June 2013, was the day I started college. My family wasn’t well off, so it was really a great relief when by such miraculous means, I passed UPCAT. But just when I thought that the battle is over, UP showed me otherwise. It has been tough. The path to graduation is full of temptations, delays, and anxiety over grades, time, and resource availability. There were days when I doubted every single ability in me. There were times I failed a little, sometimes a lot. A cycle of depressing, mind wrecking lapses constitute my experience in the university. But these same failures made me realize that it was okay to fail. It’s perfectly fine, everyone has, at some in their lives failed a little. Failure is an avenue for you to discover what other things should you be doing, instead of staying in comfort where you are. It tells you when you have to move a little and lets you shift your point of view to other things which actually matters to you.
“Choose your battles. Fighting every battle will leave you exhausted and lost.” As one of my professors told me, life is full of what ifs and whatnot. It depends on you to choose where you should focus. Think it through, think it wisely, so you’ll never regret.
And so I did.
I did what I enjoyed the most— learning business in every aspect, and applying it in our school organizations and in any other opportunities. I applied through multiple internships while taking classes at the same time. I joined competitions and met different kinds of people. Just recently I decided to take on online courses available for free. It was exhausting—taking classes and doing a lot other things as well. But I enjoyed it, so I went through and through and through until I found an ad online about an opportunity to participate in Massachusetts Institute of Technology Global Entrepreneurship bootcamp. The bootcamp is a week-long test of rigor, communication, creativity, innovation, community development, and entrepreneurship among chosen applicants under mentorship of MIT professors, alumni, and entrepreneurs around the world.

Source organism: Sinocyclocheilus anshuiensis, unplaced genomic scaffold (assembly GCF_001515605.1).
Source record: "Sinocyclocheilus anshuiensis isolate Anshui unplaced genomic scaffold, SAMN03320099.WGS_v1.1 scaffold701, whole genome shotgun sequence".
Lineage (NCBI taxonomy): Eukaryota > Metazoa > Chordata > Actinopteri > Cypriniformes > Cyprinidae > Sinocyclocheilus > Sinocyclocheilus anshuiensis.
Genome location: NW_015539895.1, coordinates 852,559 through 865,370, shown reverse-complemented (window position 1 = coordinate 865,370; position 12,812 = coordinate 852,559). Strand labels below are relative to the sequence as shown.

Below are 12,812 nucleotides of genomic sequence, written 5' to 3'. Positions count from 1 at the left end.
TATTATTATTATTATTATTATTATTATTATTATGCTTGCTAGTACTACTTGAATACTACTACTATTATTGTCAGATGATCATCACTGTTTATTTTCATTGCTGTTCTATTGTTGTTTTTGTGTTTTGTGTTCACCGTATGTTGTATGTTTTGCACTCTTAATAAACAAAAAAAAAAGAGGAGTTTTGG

I knew I wouldn’t pass. But I thought: so what? I had to try anyway.
A couple of days later, the bootcamp admission team emailed me, telling me I am eligible to proceed to the next round of screening. I tried again, without expecting anything in return. Fast forward to Feb 19, 2017, several minutes before the clock hits 12 am, an email popped up.
“On behalf of the MIT Bootcamp admissions committee, I am delighted to inform you of you admission to the next MIT Global Entrepreneurship Bootcamp in Brisbane, March 26-31, 2017.”
I immediately showed it to my mom, who, with the same amount of shock, was not able to respond as well.
I went back inside our room with a satisfied heart. But at the same time, reality came flooding in my mind. I can’t pay for the bootcamp tuition. My dad barely gets enough for food and education for his two daughters, and my mom stays at home. I know some of my relatives would extend help, but it would definitely not add up to the requirement of the bootcamp. In order to be able to go to Brisbane and continue with the bootcamp, I will be needing a total of Php 300,000 (USD 6000). The MIT Admission team also requires us to deliver a prepayment of Php 100,000 (USD 2000) by 24 February 2017. The rest of the fee shall be remitted by 3 March 2017. With our current condition, it was simply impossible to go.
Only around 50-70 people around the world are chosen to participate in this bootcamp every year. Applicants go through a rigorous multiple-round screening tests in order to pass. The bootcamp will be a once in a lifetime experience for me and for the country as I am the first Filipino to ever get through the series of application. But I can’t go since I don’t have the money. I don’t even have my own passport yet.